Although radiation-curable products represent a relatively small percent of the overall coatings market, there are a number of areas for potential growth. “Perspective on the UV/EB market is that 3D printing/rapid prototyping and digital inkjet printing are the two biggest areas of growth in the near term,” said Gould. “While we see significant interest in the automotive sector, traditional coating technologies are entrenched as qualified incumbents and very difficult to displace. Performance and/or cost benefits must be realized in order to achieve significant growth in this sector. Electronics is a high value market space, but the rapid and constant metamorphosis of devices and applications makes product development difficult in this area where material cost and performance requirements change almost daily. Across market segments, the growth of UV/EB adhesives appears to be robust, though labeling issues with raw materials complicates growth here.”
According to Gerin, the radcure coatings grows faster than the coating industry in general, around four percent per year. Growth areas depend on the region but two fast growing applications Allnex sees double digit growth in inkjet and automotive interior applications.
Suppliers to the radcure coatings market must stay ahead of impending legislation by developing more sustainable products.
“As global supplier of radiation curable resins, Allnex continuously improves its product offerings to the coatings market. “The existing product portfolio is being adapted ahead of legislation limiting chemicals of concern, by improving sustainability (increasing use of biobased raw materials), by reducing potential migration species in packaging ink resins,” said Gerin.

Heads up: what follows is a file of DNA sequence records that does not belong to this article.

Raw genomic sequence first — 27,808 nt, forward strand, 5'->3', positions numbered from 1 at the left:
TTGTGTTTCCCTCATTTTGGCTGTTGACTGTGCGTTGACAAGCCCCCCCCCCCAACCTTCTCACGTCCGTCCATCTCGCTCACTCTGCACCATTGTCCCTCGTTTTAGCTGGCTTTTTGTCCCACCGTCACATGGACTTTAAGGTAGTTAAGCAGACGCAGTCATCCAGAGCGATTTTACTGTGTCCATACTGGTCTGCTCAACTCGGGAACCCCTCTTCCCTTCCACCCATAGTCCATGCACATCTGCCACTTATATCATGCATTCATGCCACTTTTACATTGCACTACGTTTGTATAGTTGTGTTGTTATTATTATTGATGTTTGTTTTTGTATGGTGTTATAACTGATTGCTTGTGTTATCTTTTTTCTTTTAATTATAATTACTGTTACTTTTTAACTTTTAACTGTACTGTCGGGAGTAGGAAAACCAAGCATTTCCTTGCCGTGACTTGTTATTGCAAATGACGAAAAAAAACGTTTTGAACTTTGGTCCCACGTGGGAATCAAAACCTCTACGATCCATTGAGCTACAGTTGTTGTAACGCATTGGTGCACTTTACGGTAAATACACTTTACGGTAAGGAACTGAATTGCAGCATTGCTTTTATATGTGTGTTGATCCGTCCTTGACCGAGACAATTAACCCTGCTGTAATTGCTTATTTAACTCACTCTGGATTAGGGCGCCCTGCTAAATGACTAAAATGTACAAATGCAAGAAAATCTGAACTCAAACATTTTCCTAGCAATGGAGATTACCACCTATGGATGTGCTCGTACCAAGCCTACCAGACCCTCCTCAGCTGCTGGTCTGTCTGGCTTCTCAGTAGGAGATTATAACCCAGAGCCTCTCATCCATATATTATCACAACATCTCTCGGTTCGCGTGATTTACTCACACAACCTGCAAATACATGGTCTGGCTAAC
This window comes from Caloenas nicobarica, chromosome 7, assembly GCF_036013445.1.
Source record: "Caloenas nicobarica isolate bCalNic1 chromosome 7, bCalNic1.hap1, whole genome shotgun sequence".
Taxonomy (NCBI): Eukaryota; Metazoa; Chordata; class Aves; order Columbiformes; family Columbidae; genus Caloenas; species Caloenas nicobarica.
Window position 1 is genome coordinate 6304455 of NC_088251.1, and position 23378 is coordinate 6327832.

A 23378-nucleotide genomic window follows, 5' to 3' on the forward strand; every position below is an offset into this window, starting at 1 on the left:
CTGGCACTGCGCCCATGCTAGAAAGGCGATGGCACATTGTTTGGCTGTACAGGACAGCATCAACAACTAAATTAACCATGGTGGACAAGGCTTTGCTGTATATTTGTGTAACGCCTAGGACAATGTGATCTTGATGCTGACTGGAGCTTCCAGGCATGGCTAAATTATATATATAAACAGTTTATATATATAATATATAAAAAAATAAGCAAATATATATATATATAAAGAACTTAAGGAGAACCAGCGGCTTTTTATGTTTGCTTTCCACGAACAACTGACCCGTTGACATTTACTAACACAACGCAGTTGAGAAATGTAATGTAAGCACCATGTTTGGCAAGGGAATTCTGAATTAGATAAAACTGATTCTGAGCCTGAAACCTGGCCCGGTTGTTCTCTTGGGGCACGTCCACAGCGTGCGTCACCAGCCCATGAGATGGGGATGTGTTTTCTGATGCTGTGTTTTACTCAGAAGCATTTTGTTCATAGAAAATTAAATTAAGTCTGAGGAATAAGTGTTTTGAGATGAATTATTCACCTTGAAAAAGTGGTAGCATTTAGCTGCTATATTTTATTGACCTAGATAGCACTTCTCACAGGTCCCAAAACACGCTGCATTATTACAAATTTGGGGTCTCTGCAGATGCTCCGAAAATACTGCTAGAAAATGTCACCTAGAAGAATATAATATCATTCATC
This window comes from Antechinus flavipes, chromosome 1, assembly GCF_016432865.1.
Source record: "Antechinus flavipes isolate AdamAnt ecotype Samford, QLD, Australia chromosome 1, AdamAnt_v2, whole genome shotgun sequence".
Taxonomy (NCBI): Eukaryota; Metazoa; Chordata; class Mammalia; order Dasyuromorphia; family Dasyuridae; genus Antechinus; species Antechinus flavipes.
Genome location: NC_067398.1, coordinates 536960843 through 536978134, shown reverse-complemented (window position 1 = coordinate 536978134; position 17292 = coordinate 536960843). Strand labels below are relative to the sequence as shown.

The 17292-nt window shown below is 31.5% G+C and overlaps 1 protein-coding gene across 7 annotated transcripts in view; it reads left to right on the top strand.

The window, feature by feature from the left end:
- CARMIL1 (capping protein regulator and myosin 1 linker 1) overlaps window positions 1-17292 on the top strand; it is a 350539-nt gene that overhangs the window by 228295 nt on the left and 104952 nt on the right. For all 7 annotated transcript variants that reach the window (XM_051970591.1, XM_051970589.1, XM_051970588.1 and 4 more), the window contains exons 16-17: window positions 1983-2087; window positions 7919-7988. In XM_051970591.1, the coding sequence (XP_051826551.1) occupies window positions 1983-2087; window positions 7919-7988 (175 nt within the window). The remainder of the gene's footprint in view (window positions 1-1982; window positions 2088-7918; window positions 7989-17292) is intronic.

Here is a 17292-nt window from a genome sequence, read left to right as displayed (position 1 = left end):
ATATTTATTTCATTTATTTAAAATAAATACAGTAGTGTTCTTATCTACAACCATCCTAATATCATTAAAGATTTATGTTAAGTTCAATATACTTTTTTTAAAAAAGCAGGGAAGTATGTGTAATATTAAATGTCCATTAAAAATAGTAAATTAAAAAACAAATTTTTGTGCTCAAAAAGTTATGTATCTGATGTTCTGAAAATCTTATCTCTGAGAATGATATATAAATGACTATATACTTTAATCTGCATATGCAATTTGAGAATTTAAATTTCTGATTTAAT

“Furthermore, several R&D projects are targeting new curing and new application technologies requiring lower viscous resins.”
“New applications emerge when the value proposition of the UV/EB coatings (productivity, superior properties, low VOC content) versus the other technologies (mainly solventborne and waterborne coatings) becomes interesting and profitable for our clients or the end user,” Gerin continued. “As an example, a few years ago, UV gel nails took a sizeable share of the market, mainly because of the rapidity of the process – reduced number of layers and quicker drying time. The question every coating user should ask him/herself is always the same: what is the gain provided by a superior coating / quicker process versus the limited investment needed to cure UV/EB coatings? In some cases, the gain comes from the quality of the coating, which allows our clients or the clients of our clients to sell their products with a premium. In other cases, the gain comes from the productivity, the capacity to produce on demand, the reduced inventory level, the capacity to replace the current substrate by a less expensive one. The opportunities are infinite.”